Uncle Fred in the Springtime : (Blandings Castle), Paperback

Uncle Fred in the Springtime : (Blandings Castle) Paperback

Part of the Blandings Castle series

4 out of 5 (1 rating)


A Blandings novel Uncle Fred is one of the hottest earls who ever donned a coronet. Or as he crisply puts it, 'There are no limits, literally none, to what I can achieve in the springtime.' Even so, his gifts are stretched to the limit when he is urged by Lord Emsworth to save his prize pig, the Empress of Blandings, from the enforced slimming cure of the haughty Duke of Dunstable.

Pongo Twistleton knows his debonair but wild uncle shouldn't really be allowed at large - especially when disguised as a brain surgeon.

He fears the worst. And in yet another brilliant novel by the master of English comedy, Pongo will soon find his fears are amply justified.


  • Format: Paperback
  • Pages: 288 pages
  • Publisher: Cornerstone
  • Publication Date:
  • Category: Classic fiction (pre c 1945)
  • ISBN: 9780099513841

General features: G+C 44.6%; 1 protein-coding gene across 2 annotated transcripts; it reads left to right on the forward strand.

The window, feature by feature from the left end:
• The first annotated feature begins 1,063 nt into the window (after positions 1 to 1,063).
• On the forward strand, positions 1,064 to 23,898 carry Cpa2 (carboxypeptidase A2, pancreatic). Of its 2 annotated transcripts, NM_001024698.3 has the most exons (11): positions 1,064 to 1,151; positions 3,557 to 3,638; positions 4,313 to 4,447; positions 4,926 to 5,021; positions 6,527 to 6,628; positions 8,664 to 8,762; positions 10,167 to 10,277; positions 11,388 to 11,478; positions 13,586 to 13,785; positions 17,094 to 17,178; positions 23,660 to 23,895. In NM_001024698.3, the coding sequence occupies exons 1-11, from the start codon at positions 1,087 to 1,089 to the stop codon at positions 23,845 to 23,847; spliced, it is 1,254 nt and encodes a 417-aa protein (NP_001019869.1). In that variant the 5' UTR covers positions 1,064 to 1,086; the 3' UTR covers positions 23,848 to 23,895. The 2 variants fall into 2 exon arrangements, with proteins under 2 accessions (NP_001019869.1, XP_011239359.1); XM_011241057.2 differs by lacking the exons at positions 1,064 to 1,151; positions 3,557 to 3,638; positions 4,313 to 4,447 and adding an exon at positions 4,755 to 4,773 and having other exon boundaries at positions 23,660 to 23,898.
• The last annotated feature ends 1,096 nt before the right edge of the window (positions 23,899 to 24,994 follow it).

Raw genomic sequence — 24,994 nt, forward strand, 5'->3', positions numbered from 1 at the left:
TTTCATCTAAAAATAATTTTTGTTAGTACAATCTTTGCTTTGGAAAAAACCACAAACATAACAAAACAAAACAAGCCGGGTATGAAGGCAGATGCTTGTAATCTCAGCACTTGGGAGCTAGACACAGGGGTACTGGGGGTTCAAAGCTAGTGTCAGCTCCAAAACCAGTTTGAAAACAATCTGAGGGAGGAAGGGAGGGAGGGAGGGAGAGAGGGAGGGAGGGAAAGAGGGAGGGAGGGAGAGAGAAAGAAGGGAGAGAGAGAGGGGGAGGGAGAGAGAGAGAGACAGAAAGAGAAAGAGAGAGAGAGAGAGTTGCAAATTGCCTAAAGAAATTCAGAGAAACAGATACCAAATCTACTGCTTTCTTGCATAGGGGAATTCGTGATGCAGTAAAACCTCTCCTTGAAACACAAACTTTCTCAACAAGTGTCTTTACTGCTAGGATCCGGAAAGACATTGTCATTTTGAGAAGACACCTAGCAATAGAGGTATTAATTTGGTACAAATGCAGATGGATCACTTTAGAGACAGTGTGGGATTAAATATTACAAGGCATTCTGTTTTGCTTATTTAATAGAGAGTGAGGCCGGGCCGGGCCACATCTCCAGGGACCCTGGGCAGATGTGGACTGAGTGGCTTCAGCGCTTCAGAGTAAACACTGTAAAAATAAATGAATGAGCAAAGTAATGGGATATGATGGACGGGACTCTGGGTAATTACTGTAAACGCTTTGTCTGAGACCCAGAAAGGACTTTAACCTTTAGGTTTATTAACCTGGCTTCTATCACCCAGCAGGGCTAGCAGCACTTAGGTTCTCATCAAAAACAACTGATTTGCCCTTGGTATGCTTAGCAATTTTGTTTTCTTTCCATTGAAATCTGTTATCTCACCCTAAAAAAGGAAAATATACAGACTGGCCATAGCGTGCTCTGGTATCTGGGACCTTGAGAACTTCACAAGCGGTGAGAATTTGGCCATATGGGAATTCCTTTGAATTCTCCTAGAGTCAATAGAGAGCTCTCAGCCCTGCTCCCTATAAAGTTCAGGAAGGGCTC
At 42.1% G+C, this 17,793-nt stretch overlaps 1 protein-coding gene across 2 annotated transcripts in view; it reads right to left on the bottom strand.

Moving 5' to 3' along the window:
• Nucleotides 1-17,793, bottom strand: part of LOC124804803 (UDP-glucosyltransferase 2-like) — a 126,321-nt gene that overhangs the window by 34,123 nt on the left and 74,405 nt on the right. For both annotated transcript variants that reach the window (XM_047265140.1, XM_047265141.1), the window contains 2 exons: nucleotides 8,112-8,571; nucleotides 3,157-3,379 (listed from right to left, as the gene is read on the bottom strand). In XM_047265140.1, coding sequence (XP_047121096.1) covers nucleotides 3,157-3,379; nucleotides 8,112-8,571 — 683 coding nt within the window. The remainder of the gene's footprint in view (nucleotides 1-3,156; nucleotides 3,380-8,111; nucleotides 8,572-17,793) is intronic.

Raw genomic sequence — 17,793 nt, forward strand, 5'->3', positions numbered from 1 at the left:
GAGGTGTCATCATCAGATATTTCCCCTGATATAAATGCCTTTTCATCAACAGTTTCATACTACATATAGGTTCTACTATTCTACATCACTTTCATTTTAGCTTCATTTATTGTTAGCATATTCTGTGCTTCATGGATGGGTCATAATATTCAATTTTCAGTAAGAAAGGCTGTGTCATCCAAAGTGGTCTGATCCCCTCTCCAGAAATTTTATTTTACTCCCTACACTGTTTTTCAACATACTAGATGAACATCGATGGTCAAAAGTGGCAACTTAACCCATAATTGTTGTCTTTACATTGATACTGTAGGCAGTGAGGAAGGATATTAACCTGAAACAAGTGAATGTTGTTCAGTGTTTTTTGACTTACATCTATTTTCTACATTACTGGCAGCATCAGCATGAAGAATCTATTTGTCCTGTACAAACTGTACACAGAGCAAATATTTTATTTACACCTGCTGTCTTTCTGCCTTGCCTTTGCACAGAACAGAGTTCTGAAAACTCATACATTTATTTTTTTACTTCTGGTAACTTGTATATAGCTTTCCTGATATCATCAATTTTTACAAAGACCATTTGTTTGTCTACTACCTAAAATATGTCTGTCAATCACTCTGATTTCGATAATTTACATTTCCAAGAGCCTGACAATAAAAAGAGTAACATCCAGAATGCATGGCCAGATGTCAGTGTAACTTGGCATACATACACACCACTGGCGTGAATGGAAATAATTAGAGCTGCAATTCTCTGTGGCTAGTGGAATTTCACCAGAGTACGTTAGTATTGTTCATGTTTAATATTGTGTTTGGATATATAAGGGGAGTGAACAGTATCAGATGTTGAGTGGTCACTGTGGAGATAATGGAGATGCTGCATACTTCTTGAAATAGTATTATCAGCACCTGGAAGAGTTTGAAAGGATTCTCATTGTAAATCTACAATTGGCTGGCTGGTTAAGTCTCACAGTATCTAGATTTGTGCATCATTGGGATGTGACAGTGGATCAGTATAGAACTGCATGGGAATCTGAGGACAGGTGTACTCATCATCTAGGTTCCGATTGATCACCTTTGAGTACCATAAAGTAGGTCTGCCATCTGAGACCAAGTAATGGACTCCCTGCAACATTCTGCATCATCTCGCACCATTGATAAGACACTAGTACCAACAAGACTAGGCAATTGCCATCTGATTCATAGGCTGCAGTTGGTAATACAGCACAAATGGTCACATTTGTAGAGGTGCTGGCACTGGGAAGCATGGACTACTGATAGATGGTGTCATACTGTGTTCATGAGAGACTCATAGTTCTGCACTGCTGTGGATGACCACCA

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A troupe of upper class twits engage in an entirely avoidable scheme of imposture and misidentification in order to allow a pig to continue to be fattened up, to ingratiate a girl with a reluctant in-law by securing funding for an onion-soup bar on Piccadilly Circus, and to allow a gambling youngling to pay off his debts. A chaotic host of side characters serve to comically complicate matters. <i>Uncle Fred in the Springtime</i> is very much a book of its time (1930s) and its subgenre: a pythonesque poking of fun at British upper class twits. Stereotypes and catch-phrases abound, with silliness, irresponsibility, witticisms and verbal humour aplenty. If that’s not your cup of tea, you probably won’t like this book. If it is, you’ll be delighted. At least, I was, for the prose positively hops and sparkles from joke to joke. I very much giggled my way through this book: it was fast-paced, read splendidly, and was regularly hilarious. (As an aside, I was pleased to find out that the tag <i>upper class twits</i> existed on LT, and that it had been applied to a bunch of Wodehouse’s works. Bottom-up, people-powered tagging for the win!)

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